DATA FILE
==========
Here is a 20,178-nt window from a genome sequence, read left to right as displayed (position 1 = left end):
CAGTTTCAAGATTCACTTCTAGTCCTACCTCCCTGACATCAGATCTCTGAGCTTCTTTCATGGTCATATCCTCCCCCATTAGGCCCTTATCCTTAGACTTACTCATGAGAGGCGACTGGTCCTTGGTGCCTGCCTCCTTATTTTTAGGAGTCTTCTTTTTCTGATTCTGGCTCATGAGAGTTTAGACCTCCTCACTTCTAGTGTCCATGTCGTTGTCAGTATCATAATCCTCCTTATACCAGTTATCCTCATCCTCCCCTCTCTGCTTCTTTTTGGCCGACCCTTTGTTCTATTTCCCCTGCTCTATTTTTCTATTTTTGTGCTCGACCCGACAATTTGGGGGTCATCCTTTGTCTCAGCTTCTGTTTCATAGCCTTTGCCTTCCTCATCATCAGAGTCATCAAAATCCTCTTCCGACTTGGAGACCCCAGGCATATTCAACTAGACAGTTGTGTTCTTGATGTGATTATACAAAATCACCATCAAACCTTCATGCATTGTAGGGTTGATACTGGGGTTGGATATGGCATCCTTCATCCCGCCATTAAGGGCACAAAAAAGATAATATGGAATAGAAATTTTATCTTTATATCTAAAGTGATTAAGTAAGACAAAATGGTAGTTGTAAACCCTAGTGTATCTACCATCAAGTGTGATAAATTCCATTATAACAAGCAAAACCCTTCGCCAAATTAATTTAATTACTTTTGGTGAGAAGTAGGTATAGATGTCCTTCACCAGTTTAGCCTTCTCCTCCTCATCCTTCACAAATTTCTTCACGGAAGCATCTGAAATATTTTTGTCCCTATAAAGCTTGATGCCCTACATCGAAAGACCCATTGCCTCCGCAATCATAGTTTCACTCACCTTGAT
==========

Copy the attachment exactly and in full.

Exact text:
Here is a 20,178-nt window from a genome sequence, read left to right as displayed (position 1 = left end):
CAGTTTCAAGATTCACTTCTAGTCCTACCTCCCTGACATCAGATCTCTGAGCTTCTTTCATGGTCATATCCTCCCCCATTAGGCCCTTATCCTTAGACTTACTCATGAGAGGCGACTGGTCCTTGGTGCCTGCCTCCTTATTTTTAGGAGTCTTCTTTTTCTGATTCTGGCTCATGAGAGTTTAGACCTCCTCACTTCTAGTGTCCATGTCGTTGTCAGTATCATAATCCTCCTTATACCAGTTATCCTCATCCTCCCCTCTCTGCTTCTTTTTGGCCGACCCTTTGTTCTATTTCCCCTGCTCTATTTTTCTATTTTTGTGCTCGACCCGACAATTTGGGGGTCATCCTTTGTCTCAGCTTCTGTTTCATAGCCTTTGCCTTCCTCATCATCAGAGTCATCAAAATCCTCTTCCGACTTGGAGACCCCAGGCATATTCAACTAGACAGTTGTGTTCTTGATGTGATTATACAAAATCACCATCAAACCTTCATGCATTGTAGGGTTGATACTGGGGTTGGATATGGCATCCTTCATCCCGCCATTAAGGGCACAAAAAAGATAATATGGAATAGAAATTTTATCTTTATATCTAAAGTGATTAAGTAAGACAAAATGGTAGTTGTAAACCCTAGTGTATCTACCATCAAGTGTGATAAATTCCATTATAACAAGCAAAACCCTTCGCCAAATTAATTTAATTACTTTTGGTGAGAAGTAGGTATAGATGTCCTTCACCAGTTTAGCCTTCTCCTCCTCATCCTTCACAAATTTCTTCACGGAAGCATCTGAAATATTTTTGTCCCTATAAAGCTTGATGCCCTACATCGAAAGACCCATTGCCTCCGCAATCATAGTTTCACTCACCTTGAT